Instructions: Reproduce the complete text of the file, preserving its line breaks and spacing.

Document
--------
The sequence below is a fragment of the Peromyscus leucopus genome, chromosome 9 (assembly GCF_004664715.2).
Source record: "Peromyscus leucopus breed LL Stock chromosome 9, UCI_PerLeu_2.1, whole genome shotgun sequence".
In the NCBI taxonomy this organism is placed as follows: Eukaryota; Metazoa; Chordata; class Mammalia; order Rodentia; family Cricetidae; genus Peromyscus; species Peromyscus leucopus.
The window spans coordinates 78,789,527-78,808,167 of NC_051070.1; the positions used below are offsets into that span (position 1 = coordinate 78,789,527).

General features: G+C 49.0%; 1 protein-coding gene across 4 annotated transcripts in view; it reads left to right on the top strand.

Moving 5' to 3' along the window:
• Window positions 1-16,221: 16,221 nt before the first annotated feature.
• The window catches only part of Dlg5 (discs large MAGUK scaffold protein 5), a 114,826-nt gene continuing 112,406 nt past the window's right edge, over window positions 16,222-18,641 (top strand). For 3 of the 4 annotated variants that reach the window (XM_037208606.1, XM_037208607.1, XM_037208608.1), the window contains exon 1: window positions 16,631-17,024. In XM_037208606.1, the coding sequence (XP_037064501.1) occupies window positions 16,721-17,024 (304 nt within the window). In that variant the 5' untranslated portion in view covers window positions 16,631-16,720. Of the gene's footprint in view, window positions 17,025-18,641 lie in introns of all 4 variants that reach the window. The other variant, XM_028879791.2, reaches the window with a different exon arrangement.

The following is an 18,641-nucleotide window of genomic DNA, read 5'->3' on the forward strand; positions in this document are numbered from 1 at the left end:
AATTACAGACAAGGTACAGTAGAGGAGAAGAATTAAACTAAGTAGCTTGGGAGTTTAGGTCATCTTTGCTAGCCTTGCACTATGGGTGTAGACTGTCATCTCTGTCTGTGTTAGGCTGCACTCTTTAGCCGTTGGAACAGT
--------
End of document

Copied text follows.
The sequence below is a fragment of the Peromyscus leucopus genome, chromosome 9 (assembly GCF_004664715.2).
Source record: "Peromyscus leucopus breed LL Stock chromosome 9, UCI_PerLeu_2.1, whole genome shotgun sequence".
In the NCBI taxonomy this organism is placed as follows: Eukaryota; Metazoa; Chordata; class Mammalia; order Rodentia; family Cricetidae; genus Peromyscus; species Peromyscus leucopus.
The window spans coordinates 78,789,527-78,808,167 of NC_051070.1; the positions used below are offsets into that span (position 1 = coordinate 78,789,527).

General features: G+C 49.0%; 1 protein-coding gene across 4 annotated transcripts in view; it reads left to right on the top strand.

Moving 5' to 3' along the window:
• Window positions 1-16,221: 16,221 nt before the first annotated feature.
• The window catches only part of Dlg5 (discs large MAGUK scaffold protein 5), a 114,826-nt gene continuing 112,406 nt past the window's right edge, over window positions 16,222-18,641 (top strand). For 3 of the 4 annotated variants that reach the window (XM_037208606.1, XM_037208607.1, XM_037208608.1), the window contains exon 1: window positions 16,631-17,024. In XM_037208606.1, the coding sequence (XP_037064501.1) occupies window positions 16,721-17,024 (304 nt within the window). In that variant the 5' untranslated portion in view covers window positions 16,631-16,720. Of the gene's footprint in view, window positions 17,025-18,641 lie in introns of all 4 variants that reach the window. The other variant, XM_028879791.2, reaches the window with a different exon arrangement.

The following is an 18,641-nucleotide window of genomic DNA, read 5'->3' on the forward strand; positions in this document are numbered from 1 at the left end:
AATTACAGACAAGGTACAGTAGAGGAGAAGAATTAAACTAAGTAGCTTGGGAGTTTAGGTCATCTTTGCTAGCCTTGCACTATGGGTGTAGACTGTCATCTCTGTCTGTGTTAGGCTGCACTCTTTAGCCGTTGGAACAGT